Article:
In their report UNSCEAR noted, “The most important health effect is on mental and social well-being, related to the enormous impact of the earthquake, tsunami and nuclear accident, and the fear and stigma related to the perceived risk of exposure to ionizing radiation. Effects such as depression and post-traumatic stress symptoms have already been reported. “

They continue, “The evacuations greatly reduced (by up to a factor of 10) the levels of exposure that would otherwise have been received by those living in those areas. However, the evacuations themselves also had repercussions for the people involved, including a number of evacuation-related deaths and the subsequent impact on mental and social well-being (for example, because evacuees were separated from their homes and familiar surroundings, and many lost their livelihoods).“

Whatwillhappen to me

And this is where we need to do more.  Once we accept that even after implementing our best efforts, there may well be another accident someday, there needs to be increased focus on accident management and recovery.  This means clear guidelines on when to evacuate, what is required to remediate a contaminated area and when it is safe to go home again.  A huge source of fear is the unknown and after a nuclear accident, people impacted are very worried about their futures.  They want to know – will I get sick, how about my children and grandchildren – can I go home again – and if so when?  And basically how and when will I be able to resume my normal life?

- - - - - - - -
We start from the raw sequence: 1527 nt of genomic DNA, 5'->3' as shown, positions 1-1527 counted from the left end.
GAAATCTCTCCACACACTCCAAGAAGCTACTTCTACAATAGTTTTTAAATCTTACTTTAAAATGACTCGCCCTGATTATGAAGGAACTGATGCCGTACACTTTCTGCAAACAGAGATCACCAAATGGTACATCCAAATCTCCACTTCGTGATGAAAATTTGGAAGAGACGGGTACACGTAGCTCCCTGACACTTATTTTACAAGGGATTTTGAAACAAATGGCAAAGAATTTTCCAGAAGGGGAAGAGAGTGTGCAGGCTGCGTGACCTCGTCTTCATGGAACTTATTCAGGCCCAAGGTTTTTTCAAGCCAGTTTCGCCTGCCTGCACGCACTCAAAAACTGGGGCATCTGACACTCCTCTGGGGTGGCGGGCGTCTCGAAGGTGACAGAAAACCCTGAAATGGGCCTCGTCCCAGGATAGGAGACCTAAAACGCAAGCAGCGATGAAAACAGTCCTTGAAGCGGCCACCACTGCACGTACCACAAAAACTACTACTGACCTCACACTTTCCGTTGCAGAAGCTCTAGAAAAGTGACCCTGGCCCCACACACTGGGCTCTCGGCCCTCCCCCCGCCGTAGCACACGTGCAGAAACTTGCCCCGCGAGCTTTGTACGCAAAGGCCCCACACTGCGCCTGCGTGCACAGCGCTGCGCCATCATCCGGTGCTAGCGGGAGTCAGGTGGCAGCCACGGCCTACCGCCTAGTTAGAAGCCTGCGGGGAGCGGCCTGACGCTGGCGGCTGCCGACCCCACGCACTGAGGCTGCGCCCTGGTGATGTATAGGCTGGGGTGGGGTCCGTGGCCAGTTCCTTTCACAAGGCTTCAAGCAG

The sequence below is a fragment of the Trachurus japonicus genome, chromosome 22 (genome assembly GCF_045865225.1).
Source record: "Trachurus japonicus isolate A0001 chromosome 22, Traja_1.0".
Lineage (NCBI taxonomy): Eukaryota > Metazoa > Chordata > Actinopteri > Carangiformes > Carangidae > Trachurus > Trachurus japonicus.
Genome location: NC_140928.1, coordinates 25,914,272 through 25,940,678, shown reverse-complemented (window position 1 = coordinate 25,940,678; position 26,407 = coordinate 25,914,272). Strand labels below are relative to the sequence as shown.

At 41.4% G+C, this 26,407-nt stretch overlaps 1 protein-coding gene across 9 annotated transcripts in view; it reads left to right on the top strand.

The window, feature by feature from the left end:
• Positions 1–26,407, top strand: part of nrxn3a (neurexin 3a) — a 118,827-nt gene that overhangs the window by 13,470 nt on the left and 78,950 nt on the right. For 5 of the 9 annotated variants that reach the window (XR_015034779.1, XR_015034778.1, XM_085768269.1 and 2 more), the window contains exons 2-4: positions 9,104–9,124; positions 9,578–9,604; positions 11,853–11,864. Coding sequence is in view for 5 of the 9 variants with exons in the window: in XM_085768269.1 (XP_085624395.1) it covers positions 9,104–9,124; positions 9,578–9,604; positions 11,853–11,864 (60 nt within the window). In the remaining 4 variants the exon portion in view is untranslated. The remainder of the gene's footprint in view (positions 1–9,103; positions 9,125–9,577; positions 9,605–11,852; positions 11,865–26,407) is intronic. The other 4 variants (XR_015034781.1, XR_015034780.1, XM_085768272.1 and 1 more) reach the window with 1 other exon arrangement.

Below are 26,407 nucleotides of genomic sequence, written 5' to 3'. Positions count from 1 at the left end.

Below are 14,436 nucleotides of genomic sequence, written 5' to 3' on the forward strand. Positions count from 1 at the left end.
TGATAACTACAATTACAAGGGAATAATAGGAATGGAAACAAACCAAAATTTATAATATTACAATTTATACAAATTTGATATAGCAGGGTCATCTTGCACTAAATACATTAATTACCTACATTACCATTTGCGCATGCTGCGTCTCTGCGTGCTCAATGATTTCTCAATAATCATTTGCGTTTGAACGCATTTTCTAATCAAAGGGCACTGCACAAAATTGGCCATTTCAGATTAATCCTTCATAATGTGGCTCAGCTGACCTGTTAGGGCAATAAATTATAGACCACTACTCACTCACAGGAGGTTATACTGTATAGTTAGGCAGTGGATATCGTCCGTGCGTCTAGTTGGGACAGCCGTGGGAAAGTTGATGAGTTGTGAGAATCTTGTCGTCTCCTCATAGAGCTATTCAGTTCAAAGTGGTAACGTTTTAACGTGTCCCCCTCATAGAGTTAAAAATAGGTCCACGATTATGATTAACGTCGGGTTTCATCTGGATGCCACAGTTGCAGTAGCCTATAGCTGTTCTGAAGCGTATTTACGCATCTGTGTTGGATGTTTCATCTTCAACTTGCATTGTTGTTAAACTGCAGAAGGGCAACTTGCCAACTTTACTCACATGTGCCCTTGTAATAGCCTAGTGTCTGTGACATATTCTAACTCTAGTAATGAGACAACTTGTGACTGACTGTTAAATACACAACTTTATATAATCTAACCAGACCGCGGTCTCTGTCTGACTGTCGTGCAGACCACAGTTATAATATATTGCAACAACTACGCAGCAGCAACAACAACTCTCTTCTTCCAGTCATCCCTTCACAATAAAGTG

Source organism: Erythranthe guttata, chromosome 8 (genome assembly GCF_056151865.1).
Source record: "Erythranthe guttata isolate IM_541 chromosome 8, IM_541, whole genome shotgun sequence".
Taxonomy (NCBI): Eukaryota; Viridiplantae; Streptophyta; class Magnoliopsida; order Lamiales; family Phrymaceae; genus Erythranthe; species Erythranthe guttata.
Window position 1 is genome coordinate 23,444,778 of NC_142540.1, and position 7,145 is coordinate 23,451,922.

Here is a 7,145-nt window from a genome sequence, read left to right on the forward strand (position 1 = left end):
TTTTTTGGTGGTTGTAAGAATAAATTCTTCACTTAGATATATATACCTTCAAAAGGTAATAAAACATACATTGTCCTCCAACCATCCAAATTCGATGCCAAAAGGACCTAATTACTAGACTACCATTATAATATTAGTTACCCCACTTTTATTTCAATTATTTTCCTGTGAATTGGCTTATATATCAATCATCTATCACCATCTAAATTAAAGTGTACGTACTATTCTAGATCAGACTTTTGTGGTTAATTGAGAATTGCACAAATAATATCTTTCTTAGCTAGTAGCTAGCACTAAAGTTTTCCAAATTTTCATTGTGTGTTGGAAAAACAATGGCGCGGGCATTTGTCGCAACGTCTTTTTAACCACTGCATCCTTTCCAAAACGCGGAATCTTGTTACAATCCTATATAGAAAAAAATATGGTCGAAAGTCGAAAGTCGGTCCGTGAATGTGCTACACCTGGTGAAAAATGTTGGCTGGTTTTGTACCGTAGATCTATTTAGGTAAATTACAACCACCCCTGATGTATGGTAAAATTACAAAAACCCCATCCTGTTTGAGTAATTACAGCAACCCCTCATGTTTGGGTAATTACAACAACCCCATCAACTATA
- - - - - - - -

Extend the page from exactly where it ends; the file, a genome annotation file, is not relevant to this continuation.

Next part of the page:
UNSCEAR noted that “estimation of the occurrence and severity of such health effects are outside the Committee’s remit”.  Given these are important and significant health impacts; it is time for the industry to take action.  As an industry we have long been leaders in industrial safety.  Now we have the opportunity to be leaders in post-accident recovery psychological research.  We need new research to better understand the impact to people in affected areas following nuclear accidents so we can better plan how to reduce their fear and indeed, have a happy and healthy future. This will lead to better decisions following events based on science rather than short term fear issues. It is important to understand that protecting people means much more than emergency planning to get them out of harm’s way when an accident happens.  It also means meeting their needs right up until they can resume their normal lives.

The most important lesson from Fukushima is not technical.  Of course we will learn how to avoid similar accidents in the future and make plants safer.  But if we really want to change the dialogue and increase public support for the industry, we must also recognize the future is all about people – building confidence and reducing fear.